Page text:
The ruling forces migrants to apply for asylum in dangerous countries where the situations are just as bad or sometimes even worse than the dire predicaments they are fleeing from. It is a terrible, cruel, heartless ruling, and the impact was immediate.
For several months after the ruling there were no hospitality weeks at all. The weeks were scheduled and then cancelled because there were not enough asylum seekers who had made it through the system.
Our hearts broke because we knew what this meant on a very personal level. We weren't just thinking of some abstract idea of an immigrant from a foreign country, we were thinking of the lovely people we had met, who despite all that life had handed them were still so grateful for simple generosity. We thought of all the parents, desperate to protect their children, being turned away from their requests for safety, and it hurt.
Today, January 29th, 2020, is the Faith4Asylum National Day of Prayer and Action to Save Asylum. Wherever you are, please find or start an action this week and join us in asking our leaders to please show some compassion. All people are people. All people deserve respect and dignity.
The church where Joel and I helped out during hospitality weeks is First Christian Church. They will be participating in Tucson this Friday, January 31st at 4:30pm at the Tucson Federal Building, please join us if you're in the area. (300 West Congress)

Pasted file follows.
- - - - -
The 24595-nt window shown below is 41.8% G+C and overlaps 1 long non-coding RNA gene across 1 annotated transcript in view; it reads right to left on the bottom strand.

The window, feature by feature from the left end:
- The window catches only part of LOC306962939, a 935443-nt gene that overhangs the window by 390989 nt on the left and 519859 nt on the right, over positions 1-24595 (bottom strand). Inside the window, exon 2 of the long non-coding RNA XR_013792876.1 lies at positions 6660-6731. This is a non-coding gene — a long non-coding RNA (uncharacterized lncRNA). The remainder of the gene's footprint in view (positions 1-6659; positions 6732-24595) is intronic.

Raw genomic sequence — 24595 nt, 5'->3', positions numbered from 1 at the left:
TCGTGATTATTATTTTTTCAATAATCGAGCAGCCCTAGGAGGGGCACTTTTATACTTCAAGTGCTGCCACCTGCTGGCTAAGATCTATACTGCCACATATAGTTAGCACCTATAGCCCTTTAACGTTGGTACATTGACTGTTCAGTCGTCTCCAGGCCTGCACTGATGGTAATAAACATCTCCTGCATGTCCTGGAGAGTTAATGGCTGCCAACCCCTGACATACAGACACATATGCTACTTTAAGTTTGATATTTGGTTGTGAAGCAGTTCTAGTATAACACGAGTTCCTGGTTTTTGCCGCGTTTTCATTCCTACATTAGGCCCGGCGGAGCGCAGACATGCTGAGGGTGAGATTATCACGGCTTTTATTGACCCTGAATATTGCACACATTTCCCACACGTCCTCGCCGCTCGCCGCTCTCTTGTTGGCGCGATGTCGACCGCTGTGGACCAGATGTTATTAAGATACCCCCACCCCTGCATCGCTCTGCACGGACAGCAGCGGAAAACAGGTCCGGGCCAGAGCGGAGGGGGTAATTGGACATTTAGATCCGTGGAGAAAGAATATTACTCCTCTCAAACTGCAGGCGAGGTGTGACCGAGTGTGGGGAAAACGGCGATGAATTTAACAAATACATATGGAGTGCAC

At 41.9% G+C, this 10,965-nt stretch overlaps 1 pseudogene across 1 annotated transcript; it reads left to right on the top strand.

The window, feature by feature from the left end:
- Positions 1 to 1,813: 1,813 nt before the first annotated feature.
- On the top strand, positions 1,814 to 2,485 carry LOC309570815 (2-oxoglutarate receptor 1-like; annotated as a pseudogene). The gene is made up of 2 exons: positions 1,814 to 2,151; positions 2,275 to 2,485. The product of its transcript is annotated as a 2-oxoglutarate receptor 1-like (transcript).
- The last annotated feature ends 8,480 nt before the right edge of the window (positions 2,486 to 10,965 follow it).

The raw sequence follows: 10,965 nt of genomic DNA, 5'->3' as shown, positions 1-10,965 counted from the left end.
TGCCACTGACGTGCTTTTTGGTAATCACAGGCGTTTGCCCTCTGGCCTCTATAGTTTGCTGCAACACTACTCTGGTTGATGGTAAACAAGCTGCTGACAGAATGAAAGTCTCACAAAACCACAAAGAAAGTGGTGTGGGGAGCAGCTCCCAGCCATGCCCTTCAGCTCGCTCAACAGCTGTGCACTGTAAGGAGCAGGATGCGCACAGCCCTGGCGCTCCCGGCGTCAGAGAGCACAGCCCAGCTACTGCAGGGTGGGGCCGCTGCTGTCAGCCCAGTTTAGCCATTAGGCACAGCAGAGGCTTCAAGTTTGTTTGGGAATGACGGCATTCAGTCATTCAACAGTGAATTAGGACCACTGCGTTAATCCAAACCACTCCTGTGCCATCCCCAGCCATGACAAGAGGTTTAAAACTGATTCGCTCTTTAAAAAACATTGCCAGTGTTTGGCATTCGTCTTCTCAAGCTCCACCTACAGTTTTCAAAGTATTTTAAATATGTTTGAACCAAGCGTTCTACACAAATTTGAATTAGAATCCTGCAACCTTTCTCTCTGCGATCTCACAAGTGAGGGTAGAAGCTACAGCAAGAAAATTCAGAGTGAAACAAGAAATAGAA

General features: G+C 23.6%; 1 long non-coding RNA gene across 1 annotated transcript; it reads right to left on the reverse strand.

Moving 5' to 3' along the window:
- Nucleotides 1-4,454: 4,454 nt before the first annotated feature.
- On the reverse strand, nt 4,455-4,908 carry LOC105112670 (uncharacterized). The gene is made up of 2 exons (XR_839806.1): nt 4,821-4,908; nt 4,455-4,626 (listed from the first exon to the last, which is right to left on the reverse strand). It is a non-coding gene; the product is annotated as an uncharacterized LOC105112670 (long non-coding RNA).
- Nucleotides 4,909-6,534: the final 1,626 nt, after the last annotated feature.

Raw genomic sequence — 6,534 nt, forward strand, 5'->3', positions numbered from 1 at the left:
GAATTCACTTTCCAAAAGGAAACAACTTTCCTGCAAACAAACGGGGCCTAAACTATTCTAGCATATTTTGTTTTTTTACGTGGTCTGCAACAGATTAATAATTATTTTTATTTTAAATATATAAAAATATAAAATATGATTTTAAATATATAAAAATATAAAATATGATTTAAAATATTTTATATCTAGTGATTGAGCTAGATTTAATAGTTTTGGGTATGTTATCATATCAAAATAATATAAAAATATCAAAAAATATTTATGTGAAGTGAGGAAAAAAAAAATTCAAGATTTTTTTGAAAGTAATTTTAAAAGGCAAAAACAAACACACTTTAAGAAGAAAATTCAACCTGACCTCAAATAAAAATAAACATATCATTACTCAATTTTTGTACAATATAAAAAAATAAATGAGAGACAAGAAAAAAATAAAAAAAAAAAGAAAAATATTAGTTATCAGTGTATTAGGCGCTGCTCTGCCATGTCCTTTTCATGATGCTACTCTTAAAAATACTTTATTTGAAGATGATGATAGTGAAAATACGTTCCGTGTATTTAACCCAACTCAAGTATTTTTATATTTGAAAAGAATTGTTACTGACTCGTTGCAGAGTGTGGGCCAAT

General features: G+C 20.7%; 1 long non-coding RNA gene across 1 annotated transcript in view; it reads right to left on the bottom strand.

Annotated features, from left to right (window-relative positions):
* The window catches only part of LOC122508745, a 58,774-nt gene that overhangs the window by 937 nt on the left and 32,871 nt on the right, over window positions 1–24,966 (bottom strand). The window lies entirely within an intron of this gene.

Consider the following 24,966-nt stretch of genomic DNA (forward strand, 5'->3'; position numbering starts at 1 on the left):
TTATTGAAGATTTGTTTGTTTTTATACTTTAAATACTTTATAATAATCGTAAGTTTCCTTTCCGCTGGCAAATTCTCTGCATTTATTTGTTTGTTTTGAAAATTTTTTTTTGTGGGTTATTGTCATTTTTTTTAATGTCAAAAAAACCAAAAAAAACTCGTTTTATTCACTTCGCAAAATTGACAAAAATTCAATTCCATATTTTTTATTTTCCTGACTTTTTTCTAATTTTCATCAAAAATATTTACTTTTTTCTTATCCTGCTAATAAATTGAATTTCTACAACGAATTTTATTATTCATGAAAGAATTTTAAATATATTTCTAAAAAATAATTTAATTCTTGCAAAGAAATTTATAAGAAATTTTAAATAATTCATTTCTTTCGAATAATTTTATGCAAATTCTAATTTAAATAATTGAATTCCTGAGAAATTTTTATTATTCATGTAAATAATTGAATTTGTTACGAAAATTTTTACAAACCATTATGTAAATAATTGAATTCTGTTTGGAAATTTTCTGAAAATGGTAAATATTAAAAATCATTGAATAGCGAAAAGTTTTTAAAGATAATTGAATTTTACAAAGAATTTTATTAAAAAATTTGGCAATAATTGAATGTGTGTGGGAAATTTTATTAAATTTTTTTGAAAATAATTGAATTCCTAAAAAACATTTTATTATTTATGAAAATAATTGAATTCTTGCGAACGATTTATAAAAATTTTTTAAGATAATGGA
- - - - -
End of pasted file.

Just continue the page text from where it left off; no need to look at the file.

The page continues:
We can change this tide of cruelty, with the strength of our compassion. People do not leave their homes and communities and travel thousands of miles because they have other options. We do have room for them. We have buildings sitting empty, we have jobs that are not filled, and we have room in our hearts to welcome those who most need it.
Don't turn away from it. Don't think that just because you are lucky enough to have been born in the right place at the right time that you are different or better than those who weren't. Stand up for what is right. Stand up for those who can't stand up for themselves. Join us.
Tell congress now to protect asylum seekers. Thank you!
This Saturday the peace organization CodePink is calling for an International Day of Action for people around the world to stand up against the United States going to war with Iran. Check out the CodePink website to join or create a rally in your area.
If you are in the Tucson area you can join other concerned citizens and representatives from the local organizations of Extinction Rebellion, Veterans for Peace and the Tucson Peace Center as they protest in unity with CodePink.
The rally will begin at 4:30 pm in front of the First Christian Church on the corner of Speedway and Euclid. The Peace Center is hosting a free spaghetti dinner for peace activists afterwards in the dining hall of the First Christian Church. The spaghetti is rumored to be quite excellent and there will be gluten free options as well.
Please come and support the call for peace. War is not good for anyone. It hurts our people and our planet. Please, come stand with us in support of peace.
Since becoming a mom to a little boy with Trisomy 21 I have written a lot about Down syndrome and disabilities. I am a storyteller, wife and mom to a teen and a toddler. Life is busy!